April 15, 2017: Lancet
Nina F Dronkers, Maria V Ivanova, Juliana V Baldo
Studies of language disorders have shaped our understanding of brain-language relationships over the last two centuries. This article provides a review of this research and how our thinking has changed over the years regarding how the brain processes language. In the 19th century, a series of famous case studies linked distinct speech and language functions to specific portions of the left hemisphere of the brain, regions that later came to be known as Broca's and Wernicke's areas. One hundred years later, the emergence of new brain imaging tools allowed for the visualization of brain injuries in vivo that ushered in a new era of brain-behavior research and greatly expanded our understanding of the neural processes of language...
October 2017: Journal of the International Neuropsychological Society: JINS
Denise Y Harvey, Jamie Podell, Peter E Turkeltaub, Olufunsho Faseyitan, H Branch Coslett, Roy H Hamilton
BACKGROUND AND OBJECTIVE: While noninvasive brain stimulation techniques show promise for language recovery after stroke, the underlying mechanisms remain unclear. We applied inhibitory repetitive transcranial magnetic stimulation (rTMS) to regions of interest in the right inferior frontal gyrus of patients with chronic poststroke aphasia and examined changes in picture naming performance and cortical activation. METHODS: Nine patients received 10 days of 1-Hz rTMS (Monday through Friday for 2 weeks)...
December 2017: Cognitive and Behavioral Neurology: Official Journal of the Society for Behavioral and Cognitive Neurology
Katarina L Haley, Jennifer L Womack, Tyson G Harmon, Sharon W Williams
BACKGROUND: Considerable attention has been given to the identification of depression in stroke survivors with aphasia, but there is more limited information about other mood states. Visual analog scales are often used to collect subjective information from people with aphasia. However, the validity of these methods for communicating about mood has not been established in people with moderately to severely impaired language. OBJECTIVE: The dual purposes of this study were to characterize the relative endorsement of negative and positive mood states in people with chronic aphasia after stroke and to examine congruent validity for visual analog rating methods for people with a range of aphasia severity...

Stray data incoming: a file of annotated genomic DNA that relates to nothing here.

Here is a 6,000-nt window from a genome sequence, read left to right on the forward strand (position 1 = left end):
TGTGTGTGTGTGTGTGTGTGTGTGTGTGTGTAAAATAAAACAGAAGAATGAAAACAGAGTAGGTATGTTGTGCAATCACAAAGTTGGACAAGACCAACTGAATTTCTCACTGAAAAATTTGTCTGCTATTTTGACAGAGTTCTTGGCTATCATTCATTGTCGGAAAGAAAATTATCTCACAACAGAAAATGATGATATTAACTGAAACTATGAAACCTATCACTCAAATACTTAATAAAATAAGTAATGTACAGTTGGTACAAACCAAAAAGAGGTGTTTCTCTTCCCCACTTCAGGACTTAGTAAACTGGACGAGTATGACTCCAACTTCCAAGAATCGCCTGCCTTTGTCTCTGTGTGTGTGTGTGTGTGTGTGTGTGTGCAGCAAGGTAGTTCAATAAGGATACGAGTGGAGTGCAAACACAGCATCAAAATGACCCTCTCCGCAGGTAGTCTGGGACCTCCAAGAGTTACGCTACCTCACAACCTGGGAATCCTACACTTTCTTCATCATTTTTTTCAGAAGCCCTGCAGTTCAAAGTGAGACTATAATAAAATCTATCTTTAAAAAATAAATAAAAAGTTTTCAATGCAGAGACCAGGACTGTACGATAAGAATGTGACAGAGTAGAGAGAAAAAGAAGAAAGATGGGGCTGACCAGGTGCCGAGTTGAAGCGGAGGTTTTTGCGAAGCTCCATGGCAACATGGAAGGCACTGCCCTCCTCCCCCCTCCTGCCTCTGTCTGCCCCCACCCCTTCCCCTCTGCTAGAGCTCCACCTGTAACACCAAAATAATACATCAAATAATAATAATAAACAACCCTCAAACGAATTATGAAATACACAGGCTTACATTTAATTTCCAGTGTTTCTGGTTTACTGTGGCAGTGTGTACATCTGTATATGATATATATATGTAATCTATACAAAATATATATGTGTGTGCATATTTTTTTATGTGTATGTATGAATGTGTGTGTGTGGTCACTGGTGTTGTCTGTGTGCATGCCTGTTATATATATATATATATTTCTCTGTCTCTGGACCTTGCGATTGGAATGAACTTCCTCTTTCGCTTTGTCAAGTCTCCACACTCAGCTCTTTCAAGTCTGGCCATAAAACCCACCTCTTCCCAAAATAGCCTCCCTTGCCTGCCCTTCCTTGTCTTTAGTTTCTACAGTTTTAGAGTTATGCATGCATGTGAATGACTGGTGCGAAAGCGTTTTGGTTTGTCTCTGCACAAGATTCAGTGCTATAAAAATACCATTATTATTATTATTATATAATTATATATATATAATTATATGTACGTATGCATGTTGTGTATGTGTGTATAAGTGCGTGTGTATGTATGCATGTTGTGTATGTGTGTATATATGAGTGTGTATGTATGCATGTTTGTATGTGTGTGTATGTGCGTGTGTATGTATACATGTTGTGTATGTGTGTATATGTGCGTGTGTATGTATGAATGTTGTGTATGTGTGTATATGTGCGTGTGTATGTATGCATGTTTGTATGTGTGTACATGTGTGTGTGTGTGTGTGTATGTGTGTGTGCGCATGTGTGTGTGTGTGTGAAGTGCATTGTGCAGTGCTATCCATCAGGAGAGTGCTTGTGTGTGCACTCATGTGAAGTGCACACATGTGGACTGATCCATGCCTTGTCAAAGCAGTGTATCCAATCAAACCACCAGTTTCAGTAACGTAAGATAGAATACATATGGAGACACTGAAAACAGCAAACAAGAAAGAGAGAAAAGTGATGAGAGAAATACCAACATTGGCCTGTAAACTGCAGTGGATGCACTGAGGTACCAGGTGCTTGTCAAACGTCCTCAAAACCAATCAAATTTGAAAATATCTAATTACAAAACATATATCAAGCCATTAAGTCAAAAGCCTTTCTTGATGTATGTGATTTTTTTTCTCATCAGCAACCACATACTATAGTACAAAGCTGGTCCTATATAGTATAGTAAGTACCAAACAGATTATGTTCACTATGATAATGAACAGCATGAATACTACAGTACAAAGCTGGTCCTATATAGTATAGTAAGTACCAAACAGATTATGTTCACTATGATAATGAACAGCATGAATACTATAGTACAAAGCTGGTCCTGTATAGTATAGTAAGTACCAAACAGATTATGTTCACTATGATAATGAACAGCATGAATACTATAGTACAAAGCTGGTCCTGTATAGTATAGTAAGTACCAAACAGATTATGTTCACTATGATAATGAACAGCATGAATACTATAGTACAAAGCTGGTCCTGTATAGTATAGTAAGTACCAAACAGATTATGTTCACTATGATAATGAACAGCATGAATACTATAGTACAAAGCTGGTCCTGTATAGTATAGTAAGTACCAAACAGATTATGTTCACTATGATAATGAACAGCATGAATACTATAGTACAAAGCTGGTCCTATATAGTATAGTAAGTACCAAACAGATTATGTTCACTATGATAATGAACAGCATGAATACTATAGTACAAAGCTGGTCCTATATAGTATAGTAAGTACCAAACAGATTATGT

August 2015: Topics in Stroke Rehabilitation
Sandra P Whiteside, Lucy Dyson, Patricia E Cowell, Rosemary A Varley
Acquired apraxia of speech (AOS) is a motor speech disorder that affects the implementation of articulatory gestures and the fluency and intelligibility of speech. Oral apraxia (OA) is an impairment of nonspeech volitional movement. Although many speakers with AOS also display difficulties with volitional nonspeech oral movements, the relationship between the 2 conditions is unclear. This study explored the relationship between speech and volitional nonspeech oral movement impairment in a sample of 50 participants with AOS...
November 2015: Archives of Clinical Neuropsychology: the Official Journal of the National Academy of Neuropsychologists
Steve Majerus, Lucie Attout, Marie-Amélie Artielle, Marie-Anne Van der Kaa
Verbal short-term memory (STM) impairment represents a frequent and long-lasting deficit in aphasia, and it will prevent patients from recovering fully functional language abilities. The aim of this study was to obtain a more precise understanding of the nature of verbal STM impairment in aphasia, by determining whether verbal STM impairment is merely a consequence of underlying language impairment, as suggested by linguistic accounts of verbal STM, or whether verbal STM impairment reflects an additional, specific deficit...
October 2015: Neuropsychologia
Qin Li
OBJECTIVE: To observe the clinical effect of hyperbaric oxygen (HBO) therapy at different pressure levels on aphasia after craniocerebral injury and assess the patient adherence to the therapies. METHODS: Thirty-one patients with aphasia after craniocerebral injury receiving 30 sessions of HBO therapy at the pressure level of 0.175 MPa and another 31 patients receiving 0.2 MPa therapy were recruited as the treatment groups 1 and 2, respectively; 31 patients who refused to have HBO therapy served as the control group...
August 2015: Nan Fang Yi Ke da Xue Xue Bao, Journal of Southern Medical University
Mariska J van Dijk, Janneke M de Man-van Ginkel, Thóra B Hafsteinsdóttir, Marieke J Schuurmans
OBJECTIVE: To identify and critically appraise the evidence for instruments assessing depression in stroke patients with aphasia. METHODS: The PubMed, CINAHL, Web of Science, Psych Info and Cochrane databases were searched from inception until May 2015. RESULTS: Of the 383 titles found in the search, 15 articles met the inclusion criteria and six instruments were identified: The Aphasic Depression Rating Scale, the Clinical Global Impression-Scale, the Stroke Aphasic Depression Questionnaire (four versions), the Signs of Depression Scale, the Visual Analogue Mood Scale (three versions) and the Visual Analogue Self Esteem Scale...